As authors it is our responsibility to build secure software and give each other the chance to verify and monitor our work.
Various flaws in development toolchains that allow code execution just by viewing or working in malicious repositories question the integrity of development environments and as such our projects as a whole.
This talk will discuss practical solutions for both technical and social challenges of collaboration.
Not only the software we build can be flawed, but also its dependencies, our tools or just the process of building it.
Vulnerabilities in shell-integrations, code linters, package managers or compilers can become dangerous vectors of malware infection for developers. Beyond that risk we see software shipped straight from the developers editor to a repository, through the build chain, across the CDN, referenced from the package registry, almost directly to the user. Since even our favorite package managers have demonstrated large scale malware delivery, there is reason to seriously question our ability to guarantee our own products safefy at all.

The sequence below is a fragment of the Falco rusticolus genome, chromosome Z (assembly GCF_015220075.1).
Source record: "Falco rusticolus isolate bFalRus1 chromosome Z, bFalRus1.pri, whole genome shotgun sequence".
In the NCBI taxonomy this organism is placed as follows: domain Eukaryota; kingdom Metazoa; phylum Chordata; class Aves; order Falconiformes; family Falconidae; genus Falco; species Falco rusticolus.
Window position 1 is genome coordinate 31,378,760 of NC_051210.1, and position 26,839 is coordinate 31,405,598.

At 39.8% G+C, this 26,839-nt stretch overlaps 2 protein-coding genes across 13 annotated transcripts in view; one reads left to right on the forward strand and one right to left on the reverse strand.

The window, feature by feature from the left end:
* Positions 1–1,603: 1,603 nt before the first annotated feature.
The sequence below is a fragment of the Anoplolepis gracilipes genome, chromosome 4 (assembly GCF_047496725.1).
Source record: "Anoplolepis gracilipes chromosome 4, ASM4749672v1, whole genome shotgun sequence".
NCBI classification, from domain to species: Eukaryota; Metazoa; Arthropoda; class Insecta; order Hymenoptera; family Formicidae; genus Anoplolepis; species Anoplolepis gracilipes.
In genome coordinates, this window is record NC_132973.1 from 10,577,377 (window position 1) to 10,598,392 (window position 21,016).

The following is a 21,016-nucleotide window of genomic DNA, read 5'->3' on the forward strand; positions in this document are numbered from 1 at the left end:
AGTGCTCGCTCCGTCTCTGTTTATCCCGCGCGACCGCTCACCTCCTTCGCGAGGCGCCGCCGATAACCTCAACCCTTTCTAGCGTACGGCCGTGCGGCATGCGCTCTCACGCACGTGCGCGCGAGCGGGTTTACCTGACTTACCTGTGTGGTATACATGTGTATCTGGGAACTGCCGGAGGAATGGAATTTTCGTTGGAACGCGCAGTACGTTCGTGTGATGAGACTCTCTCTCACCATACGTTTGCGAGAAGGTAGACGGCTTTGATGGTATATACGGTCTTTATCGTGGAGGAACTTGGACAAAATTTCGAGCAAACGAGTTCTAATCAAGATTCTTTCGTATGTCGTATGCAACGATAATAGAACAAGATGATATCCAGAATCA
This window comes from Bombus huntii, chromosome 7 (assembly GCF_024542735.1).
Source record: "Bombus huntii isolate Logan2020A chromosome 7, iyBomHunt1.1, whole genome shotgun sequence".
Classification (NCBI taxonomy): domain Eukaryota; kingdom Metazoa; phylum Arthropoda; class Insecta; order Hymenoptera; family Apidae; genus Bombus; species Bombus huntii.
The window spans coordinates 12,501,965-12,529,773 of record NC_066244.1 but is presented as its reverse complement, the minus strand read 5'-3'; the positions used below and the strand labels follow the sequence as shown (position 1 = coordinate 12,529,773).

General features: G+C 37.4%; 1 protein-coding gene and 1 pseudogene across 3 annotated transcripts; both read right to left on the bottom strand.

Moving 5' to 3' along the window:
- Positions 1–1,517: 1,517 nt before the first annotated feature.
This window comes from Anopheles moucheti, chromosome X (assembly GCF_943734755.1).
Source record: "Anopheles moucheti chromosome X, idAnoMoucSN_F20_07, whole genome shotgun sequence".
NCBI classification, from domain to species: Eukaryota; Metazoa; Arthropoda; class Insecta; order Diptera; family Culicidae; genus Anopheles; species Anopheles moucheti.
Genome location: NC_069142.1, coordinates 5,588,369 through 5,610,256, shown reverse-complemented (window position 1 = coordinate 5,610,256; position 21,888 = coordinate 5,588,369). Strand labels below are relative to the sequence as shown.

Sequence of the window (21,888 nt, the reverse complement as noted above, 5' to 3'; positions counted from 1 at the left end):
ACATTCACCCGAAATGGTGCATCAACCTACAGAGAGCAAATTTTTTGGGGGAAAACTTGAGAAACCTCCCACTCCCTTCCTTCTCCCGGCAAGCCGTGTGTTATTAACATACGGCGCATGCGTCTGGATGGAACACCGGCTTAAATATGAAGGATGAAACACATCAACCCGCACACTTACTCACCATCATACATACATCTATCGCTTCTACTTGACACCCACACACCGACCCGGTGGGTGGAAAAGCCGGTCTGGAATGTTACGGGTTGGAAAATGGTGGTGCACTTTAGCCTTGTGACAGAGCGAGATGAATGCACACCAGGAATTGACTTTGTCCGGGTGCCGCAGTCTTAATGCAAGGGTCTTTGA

Deciding to distrust our own equipment and abilities leads us to find solutions that work based on collaboration to gain safety against failure or fraud. Cleanly defined merge and release processes with automated quality enforcement and distributed quorum based verification are essential mitigations that allow others to verify our work.
By sharing lessons learned from 15 years of building software in open-source and enterprise environments I want to raise awareness for security in the development process and present practical solutions.